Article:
Preservationists admire city’s historic buildings
NATCHEZ — Friday, Bill and Bobbye Henley of Jackson welcomed guests of the 15th annual Historic Preservation Conference into their house — a railroad station.
The Henleys own a condo at the former Mississippi Central Railroad Station at the corner of Washington and Canal streets.
The station was built between 1906 and 1910 on land acquired by the Natchez & Eastern Railway Co. The land previously belonged to the family of William Johnson, a free black barber in Natchez who kept of diary of the pre-Civil War South.
“William Johnson owned this land and sold it to the depot, which I thought was pretty interesting,” Bobbye said.
The Germany family sold the station to Cappy Stahlman, who then sold the station to Bruce and Karen Lewis and Yates McGraw, who spearheaded the station’s development as condominiums. The station served as a gift shop in years past.
One year of intense restoration has transformed the Henley’s condo into an elegant and comfortable space. The sitting room of the 2,000- square-foot, two-bedroom space features the old ticket window of the station. A model of a 19th century train sits on the bookshelf.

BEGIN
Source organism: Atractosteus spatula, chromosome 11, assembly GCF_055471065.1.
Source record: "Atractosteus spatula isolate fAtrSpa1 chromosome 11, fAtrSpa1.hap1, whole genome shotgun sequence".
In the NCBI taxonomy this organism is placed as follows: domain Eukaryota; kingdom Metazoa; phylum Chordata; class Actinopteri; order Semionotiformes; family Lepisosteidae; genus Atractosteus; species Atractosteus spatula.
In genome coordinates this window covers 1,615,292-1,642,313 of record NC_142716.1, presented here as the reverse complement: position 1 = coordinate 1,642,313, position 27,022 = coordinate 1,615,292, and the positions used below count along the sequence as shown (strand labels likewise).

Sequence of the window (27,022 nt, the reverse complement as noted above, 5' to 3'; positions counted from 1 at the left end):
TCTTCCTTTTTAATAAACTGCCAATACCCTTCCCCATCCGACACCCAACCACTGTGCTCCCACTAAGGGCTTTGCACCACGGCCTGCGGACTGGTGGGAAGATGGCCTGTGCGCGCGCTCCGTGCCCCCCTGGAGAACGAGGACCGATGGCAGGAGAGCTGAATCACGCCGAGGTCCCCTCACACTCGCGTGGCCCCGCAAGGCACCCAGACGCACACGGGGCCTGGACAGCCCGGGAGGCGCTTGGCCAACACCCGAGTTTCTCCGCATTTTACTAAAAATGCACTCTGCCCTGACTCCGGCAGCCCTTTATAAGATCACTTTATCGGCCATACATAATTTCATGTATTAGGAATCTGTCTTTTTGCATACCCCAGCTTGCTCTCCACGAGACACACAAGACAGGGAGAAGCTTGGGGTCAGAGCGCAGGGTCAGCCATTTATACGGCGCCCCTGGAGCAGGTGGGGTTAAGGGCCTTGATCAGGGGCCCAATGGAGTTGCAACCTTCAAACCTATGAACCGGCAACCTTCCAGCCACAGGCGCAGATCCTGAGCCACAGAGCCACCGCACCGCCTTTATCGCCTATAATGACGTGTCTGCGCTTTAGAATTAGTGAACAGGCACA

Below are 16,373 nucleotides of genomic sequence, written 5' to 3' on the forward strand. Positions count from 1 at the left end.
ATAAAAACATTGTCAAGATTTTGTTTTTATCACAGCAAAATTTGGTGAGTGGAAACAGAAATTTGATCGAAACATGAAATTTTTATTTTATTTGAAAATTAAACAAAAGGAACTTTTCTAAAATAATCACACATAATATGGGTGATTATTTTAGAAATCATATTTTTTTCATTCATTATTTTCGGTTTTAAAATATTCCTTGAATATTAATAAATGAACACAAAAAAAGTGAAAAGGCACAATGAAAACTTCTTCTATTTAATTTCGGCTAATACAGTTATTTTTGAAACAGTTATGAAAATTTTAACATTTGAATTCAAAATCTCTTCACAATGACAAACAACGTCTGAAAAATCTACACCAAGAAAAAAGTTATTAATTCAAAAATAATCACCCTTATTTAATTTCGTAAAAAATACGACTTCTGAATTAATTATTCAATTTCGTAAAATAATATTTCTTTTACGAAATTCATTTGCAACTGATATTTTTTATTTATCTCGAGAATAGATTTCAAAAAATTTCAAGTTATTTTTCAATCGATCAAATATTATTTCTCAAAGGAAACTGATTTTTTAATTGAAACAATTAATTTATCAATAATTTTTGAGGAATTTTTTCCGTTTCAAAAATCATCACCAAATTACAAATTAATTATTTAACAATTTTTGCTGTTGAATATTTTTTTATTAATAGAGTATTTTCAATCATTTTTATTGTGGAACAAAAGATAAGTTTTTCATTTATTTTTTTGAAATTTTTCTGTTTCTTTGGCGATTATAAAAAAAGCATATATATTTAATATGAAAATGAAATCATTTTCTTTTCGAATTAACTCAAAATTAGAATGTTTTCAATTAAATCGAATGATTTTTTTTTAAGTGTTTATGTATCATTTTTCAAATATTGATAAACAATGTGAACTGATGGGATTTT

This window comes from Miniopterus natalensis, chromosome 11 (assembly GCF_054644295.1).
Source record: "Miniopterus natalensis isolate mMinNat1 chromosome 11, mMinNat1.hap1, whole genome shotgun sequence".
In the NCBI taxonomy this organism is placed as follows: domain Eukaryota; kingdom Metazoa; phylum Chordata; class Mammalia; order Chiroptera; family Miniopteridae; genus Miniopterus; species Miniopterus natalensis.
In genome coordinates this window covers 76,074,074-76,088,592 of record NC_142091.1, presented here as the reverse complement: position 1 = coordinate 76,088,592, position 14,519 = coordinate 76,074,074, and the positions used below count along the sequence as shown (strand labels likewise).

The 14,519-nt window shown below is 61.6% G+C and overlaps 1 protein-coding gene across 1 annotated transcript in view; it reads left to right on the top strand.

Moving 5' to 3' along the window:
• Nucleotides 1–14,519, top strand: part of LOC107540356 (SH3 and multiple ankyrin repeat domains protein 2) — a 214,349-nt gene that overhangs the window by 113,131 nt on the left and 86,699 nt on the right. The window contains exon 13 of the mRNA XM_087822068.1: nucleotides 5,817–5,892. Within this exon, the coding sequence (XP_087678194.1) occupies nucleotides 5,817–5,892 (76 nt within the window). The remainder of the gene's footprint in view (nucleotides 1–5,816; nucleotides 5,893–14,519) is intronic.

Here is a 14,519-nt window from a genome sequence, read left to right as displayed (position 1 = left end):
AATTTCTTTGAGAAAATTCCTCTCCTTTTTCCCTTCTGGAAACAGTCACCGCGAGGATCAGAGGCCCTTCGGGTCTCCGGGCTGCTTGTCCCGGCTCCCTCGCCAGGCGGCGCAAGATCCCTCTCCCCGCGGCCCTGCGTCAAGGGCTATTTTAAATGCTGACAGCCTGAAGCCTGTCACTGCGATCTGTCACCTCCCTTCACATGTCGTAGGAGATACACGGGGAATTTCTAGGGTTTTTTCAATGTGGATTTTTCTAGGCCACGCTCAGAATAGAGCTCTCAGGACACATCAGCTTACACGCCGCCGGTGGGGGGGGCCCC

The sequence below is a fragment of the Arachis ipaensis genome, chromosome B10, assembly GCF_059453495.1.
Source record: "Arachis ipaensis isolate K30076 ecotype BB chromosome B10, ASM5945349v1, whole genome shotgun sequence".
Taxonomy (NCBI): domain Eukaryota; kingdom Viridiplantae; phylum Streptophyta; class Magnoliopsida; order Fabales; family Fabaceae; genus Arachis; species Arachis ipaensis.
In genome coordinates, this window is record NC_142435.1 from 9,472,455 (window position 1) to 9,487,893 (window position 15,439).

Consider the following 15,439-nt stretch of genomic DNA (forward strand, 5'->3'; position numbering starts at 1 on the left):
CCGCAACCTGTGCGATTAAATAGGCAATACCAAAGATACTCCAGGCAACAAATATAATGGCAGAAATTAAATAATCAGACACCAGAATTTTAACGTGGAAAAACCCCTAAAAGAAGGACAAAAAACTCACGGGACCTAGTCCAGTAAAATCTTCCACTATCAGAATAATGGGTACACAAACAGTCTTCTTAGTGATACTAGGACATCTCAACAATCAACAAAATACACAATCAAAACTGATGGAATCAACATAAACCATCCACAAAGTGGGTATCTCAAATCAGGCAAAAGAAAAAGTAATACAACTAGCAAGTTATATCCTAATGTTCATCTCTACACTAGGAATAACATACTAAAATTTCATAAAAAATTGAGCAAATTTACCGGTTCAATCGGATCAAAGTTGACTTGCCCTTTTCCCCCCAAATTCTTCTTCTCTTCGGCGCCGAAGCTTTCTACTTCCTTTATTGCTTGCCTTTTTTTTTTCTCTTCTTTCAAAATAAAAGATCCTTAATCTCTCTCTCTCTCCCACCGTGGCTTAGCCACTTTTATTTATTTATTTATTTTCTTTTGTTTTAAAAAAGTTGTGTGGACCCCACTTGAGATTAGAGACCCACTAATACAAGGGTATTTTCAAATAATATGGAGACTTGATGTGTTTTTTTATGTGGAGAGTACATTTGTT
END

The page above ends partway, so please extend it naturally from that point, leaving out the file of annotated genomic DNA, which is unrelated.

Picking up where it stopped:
“We live in Jackson, but we come down here on the weekends,” Bobbye said. “It took about a year to restore the condo. It was a lot of work involved.”
Bobbye said the Historic Preservation Conference approached she and her husband about the tour. According to conference organizers, the Henley’s sensitive rehabilitation adhered to Mississippi rehabilitation tax credits.
“The preservationists appreciate what we’ve done,” Bobbye said. “They love the floors and the walls, and we’ve complied with their rules.”
Friday concluded the two-day conference, which featured tours of houses owned by John and Marcia McCullough and Brandon Hall.
The conference also featured several speakers who addressed how historic preservation fits into the modern eco-friendly movement.